• When needed, expand your instructions to eliminate confusion. For instance, with respect to computer keyboards, do not write, “Printing is done by Shift F7, P, F.” That is how you print in Word Perfect 5, by the way. Instead, write, (a) Hold down the [Shift] key, then tap the [F7] key up at the top. (b) At the screen bottom you see a list of choices. (c) Tap the letter p to send the document to a printer. (d) At the screen bottom you see another list of choices. (e) Tap the letter f to print the full document. Such a step-by-step process serves as an effective task analysis and reduces the potential for confusion of procedures or even keyboard sections.

  • As you train people, learn which words and phrases inevitably lead to mistakes in technology use, then eliminate these from your instructions. I stopped the instruction to “hit” a key when someone took this literally and quickly revised this to “tap” a key. If you know that a particular technology error occurs often, tell trainees how to handle the situation. For instance, with a computer, alert trainees that “error reading Drive A, drive not accessible” means the diskette is probably not fully inserted into the drive.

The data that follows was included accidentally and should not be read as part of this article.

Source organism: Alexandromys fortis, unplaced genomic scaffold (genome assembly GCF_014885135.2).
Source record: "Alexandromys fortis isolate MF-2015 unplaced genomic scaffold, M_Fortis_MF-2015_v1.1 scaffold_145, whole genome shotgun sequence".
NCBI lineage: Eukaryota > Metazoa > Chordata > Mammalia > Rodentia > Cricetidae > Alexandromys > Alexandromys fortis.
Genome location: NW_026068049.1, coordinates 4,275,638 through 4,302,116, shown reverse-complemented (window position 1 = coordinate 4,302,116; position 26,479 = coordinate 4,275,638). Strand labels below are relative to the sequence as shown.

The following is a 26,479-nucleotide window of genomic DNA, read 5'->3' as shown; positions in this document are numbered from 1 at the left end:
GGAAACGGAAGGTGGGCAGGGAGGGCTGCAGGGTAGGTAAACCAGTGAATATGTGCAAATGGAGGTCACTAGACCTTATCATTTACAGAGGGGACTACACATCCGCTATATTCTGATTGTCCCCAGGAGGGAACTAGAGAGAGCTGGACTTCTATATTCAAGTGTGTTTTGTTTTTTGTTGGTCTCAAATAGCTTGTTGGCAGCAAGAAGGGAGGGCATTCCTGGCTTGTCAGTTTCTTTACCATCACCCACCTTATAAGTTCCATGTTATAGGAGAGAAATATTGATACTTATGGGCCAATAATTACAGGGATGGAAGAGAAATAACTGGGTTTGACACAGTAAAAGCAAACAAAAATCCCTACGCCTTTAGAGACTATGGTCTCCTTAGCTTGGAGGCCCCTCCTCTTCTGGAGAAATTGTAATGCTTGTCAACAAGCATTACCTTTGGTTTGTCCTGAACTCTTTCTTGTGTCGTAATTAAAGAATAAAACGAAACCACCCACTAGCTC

• In your instructions, include what your trainees will experience as they follow each one. Do not simply instruct them, for instance, to tap a button. Also alert them to the outcome, such as the fact that the button will then illuminate. This reduces concern about whether the consequences of actions are the desired ones.

Your attitude toward technology, combined with your competence and your clarity of instruction, will help you become a trusted mentor and source of information and clarification for those whom you assist with technology.
Continuing Education Questions
  1. One effective means to project an air of authority about technology is to

    • always assert the breadth and depth of your knowledge about technology.

    • know whom to contact when you are in need of technology assistance or information.

    • remind trainees that you have more experience with the technology than do they.

    • respond to trainee questions with technical terms and complex explanations.

  2. A useful way to minimize the chances for confusion in training people in technology is to

    • supplement oral instructions with written instructions.

    • allow people to explore the technology alone without your interference.

    • have people at the same introductory level of skill work together with technology.

    • provide as much detail as possible to introduce the technology to a new user.

  3. The best instructions to orient people to using new technology are

    • written in a step-by-step fashion.

    • tested by people unfamiliar with a particular technology.

    • reflective of only the most necessary information.

    • all of the above.